Over the past few weeks I’ve been discussing my financial story highlighting the philosophies from my childhood, how this influenced me to act during my marriage, and the consequences it has presented during my divorce proceedings.
Unfortunately, my story is not unique in the fact that woman very often give away their power around money. While I think the paradigms are shifting, our patriarchal society has taught us to value men as superior thinkers in the finance arena.
I have heard various stories of women giving up promising careers, earning equal or greater salaries than their spouse but not speaking up regarding household finances, and simply putting their own dreams aside so that their spouse can advance and achieve financial success.
Why do we do this?
We don’t value ourselves or see ourselves as worthy. It’s been ingrained in our societal messaging that women are here to serve men.
My personal experience has been mixed messaging. Go and be successful, go after the money and the job, don’t trust your feelings/ intuition. Oh, now you are married so you have to sacrifice and think about what is best for everyone else but you.
Here are some of the quotes I remember people telling me.
“It’s best if you can stay home with your children.”
“A man’s life never changes.”
“This is what you signed up for.”
Today’s society is confusing because everyone shares their opinions and imposes their beliefs. It is no wonder we don’t value and trust ourselves. In turn, we develop beliefs and mindsets that are not our own. How do we start to change this and value ourselves?
First, we need to be honest with ourselves and ask some questions.
What do you want? Do you want to have a career? What are you passionate about? What is your vision for your life? How do you manage your finances? What does each partner’s involvement look like? Am I okay with this type of spending? What do I value? How much do I want to save? How has my childhood influenced my money mindset? Am I a spender? Am I a saver?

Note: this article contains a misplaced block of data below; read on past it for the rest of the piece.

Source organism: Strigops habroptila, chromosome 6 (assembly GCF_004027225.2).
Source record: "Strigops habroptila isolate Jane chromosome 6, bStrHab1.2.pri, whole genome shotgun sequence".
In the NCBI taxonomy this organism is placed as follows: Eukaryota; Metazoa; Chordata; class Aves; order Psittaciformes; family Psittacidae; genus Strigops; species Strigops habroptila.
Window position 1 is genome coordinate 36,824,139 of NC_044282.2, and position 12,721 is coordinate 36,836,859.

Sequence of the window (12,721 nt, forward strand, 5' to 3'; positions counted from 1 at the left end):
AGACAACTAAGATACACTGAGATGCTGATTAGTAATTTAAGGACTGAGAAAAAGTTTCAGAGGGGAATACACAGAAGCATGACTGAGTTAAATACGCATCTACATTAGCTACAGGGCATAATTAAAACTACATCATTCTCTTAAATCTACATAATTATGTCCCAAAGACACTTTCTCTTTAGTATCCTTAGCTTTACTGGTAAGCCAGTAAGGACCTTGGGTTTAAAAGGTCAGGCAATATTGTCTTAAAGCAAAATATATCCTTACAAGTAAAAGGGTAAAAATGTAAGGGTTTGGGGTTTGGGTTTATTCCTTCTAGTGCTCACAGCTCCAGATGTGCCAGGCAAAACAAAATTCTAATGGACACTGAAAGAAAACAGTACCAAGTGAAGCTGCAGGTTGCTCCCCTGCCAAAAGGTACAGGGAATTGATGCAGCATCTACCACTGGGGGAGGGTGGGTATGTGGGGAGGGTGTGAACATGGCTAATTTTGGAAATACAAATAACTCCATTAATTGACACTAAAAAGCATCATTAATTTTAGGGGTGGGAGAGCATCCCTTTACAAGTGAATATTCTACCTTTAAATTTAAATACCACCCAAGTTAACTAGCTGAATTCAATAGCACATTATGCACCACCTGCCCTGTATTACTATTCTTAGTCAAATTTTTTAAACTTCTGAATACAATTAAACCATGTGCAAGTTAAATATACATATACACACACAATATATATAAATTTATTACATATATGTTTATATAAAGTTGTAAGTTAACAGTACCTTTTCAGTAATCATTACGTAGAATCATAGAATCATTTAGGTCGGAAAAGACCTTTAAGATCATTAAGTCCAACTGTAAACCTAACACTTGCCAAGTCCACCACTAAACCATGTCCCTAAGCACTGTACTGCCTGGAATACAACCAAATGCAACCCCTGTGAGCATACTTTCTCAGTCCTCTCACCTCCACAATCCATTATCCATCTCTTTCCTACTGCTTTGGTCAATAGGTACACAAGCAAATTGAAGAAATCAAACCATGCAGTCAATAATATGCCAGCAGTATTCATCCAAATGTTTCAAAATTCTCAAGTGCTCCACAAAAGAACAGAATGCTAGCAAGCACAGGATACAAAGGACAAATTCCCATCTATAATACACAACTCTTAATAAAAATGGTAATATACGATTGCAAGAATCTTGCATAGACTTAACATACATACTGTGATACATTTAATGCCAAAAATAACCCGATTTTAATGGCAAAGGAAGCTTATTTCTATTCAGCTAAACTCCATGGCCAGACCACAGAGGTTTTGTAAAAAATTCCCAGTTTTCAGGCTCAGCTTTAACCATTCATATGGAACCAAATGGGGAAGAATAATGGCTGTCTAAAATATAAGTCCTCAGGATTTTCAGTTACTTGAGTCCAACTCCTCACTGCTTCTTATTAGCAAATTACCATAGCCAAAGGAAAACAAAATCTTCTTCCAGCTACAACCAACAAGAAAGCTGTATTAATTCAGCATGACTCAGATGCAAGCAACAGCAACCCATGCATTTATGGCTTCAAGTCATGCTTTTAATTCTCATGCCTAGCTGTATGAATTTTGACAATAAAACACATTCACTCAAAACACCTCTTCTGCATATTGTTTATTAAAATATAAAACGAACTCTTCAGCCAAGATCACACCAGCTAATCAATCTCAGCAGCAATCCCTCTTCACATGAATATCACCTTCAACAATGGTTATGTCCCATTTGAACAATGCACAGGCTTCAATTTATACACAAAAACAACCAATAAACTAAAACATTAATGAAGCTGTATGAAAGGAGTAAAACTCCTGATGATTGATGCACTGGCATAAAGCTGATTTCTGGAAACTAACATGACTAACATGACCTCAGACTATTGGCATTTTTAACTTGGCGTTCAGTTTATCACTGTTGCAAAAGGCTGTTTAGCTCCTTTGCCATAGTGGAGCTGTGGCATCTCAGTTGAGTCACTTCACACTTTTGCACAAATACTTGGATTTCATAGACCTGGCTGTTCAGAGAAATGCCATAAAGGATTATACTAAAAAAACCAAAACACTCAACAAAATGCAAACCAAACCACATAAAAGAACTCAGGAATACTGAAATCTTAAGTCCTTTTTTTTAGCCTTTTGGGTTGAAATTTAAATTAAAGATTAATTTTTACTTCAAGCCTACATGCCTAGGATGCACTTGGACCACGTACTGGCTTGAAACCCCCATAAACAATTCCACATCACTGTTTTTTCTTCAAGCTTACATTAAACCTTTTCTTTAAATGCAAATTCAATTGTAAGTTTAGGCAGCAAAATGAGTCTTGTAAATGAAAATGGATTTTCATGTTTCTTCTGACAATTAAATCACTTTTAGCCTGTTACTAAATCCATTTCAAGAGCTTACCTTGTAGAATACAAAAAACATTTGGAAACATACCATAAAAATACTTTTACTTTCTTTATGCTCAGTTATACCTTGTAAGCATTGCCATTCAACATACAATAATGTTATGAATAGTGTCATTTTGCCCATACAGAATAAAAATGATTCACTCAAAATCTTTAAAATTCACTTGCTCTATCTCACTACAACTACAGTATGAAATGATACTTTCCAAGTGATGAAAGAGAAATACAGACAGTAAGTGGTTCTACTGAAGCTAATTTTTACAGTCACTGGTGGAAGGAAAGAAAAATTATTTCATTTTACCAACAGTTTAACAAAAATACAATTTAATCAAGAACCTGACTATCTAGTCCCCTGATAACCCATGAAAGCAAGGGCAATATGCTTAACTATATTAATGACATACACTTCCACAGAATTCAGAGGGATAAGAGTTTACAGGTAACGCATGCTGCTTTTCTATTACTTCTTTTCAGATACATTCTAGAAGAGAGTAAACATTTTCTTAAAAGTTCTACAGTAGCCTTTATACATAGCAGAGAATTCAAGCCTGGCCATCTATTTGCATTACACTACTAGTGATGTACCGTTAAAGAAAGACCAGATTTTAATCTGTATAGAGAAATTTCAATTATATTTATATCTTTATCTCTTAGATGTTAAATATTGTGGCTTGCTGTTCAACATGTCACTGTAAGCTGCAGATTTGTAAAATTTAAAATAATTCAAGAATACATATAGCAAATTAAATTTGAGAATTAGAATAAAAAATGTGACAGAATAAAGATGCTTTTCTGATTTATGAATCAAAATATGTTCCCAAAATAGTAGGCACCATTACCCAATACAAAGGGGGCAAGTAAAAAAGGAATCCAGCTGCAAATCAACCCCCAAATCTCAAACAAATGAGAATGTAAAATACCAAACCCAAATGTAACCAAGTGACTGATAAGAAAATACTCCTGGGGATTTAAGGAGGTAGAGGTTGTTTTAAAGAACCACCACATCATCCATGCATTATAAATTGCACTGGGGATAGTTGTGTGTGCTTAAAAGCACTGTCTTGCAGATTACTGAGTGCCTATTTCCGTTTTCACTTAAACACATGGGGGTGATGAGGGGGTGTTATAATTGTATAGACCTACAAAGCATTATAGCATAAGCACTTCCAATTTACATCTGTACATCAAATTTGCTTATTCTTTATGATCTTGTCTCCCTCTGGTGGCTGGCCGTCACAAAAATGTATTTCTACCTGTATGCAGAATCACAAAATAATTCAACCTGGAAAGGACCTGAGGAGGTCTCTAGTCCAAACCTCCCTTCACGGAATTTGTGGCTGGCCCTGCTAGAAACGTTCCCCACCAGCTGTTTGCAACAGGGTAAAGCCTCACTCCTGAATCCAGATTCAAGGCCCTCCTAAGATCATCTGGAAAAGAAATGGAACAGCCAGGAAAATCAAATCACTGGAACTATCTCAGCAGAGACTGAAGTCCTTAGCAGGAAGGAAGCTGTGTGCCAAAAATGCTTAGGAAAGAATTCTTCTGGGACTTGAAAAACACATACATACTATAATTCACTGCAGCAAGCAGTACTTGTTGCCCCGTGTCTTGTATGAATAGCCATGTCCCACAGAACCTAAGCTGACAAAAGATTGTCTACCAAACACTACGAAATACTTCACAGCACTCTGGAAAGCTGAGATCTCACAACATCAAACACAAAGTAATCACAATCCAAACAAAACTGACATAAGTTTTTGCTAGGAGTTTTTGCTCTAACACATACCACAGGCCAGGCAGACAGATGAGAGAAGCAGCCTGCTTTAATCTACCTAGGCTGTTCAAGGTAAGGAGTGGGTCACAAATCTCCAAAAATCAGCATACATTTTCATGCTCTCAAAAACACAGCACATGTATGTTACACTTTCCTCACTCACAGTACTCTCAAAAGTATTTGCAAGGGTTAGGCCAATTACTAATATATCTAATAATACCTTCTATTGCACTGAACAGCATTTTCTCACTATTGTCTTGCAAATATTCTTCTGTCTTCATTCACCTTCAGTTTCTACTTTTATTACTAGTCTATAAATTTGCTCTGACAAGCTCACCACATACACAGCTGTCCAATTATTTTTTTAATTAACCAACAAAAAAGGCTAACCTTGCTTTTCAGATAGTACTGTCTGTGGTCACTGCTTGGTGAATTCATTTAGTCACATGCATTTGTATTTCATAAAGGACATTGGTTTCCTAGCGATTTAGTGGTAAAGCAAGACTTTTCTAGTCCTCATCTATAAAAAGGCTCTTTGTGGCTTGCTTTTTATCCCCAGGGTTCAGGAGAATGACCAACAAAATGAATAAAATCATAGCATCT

This is just a tipping point.
In general, we have the good or bad example of how our parents managed money and sometimes it’s not that simple or easy to figure out.
Next, we need to know our boundaries.
Once you are honest with yourself and you know your desires, you can set boundaries.
Boundaries do not mean that you do not trust your spouse. Simply, boundaries demonstrate what you value and respect.
Do you want a prenuptial agreement to protect the assets you bring into the marriage? Do you want to keep a separate bank account? What amount money are you each comfortable spending without consulting each other? When do you need to consult each other?
Many people find discussing money matters uncomfortable, however it is much more uncomfortable to struggle with this later on in a relationship. Lay it all out on the table ahead of time.
Finally, we need to communicate.
I know firsthand that it can be scary as hell to find your voice and speak up around money. I didn’t do it. I’m angry that I didn’t speak up, but I have learned and won’t make that mistake again.
As with anything, communication is a key factor to building a healthy relationship around money. When we have the courage to communicate our feelings, desires, and boundaries around money we can value ourselves and our money in our relationships.
I realize that this doesn’t sound like rocket science, but most of us don’t take the time to even think about them which in turn leads to money stress.
If you are single, engaged, or well into a marriage, start having these conversations with yourself and then your partner.
When you get honest with yourself, set boundaries, and communicate you will show your value and it will start to shift our cultural paradigm.
How are your views changing after honest reflection about finances? Let me know in the comments below.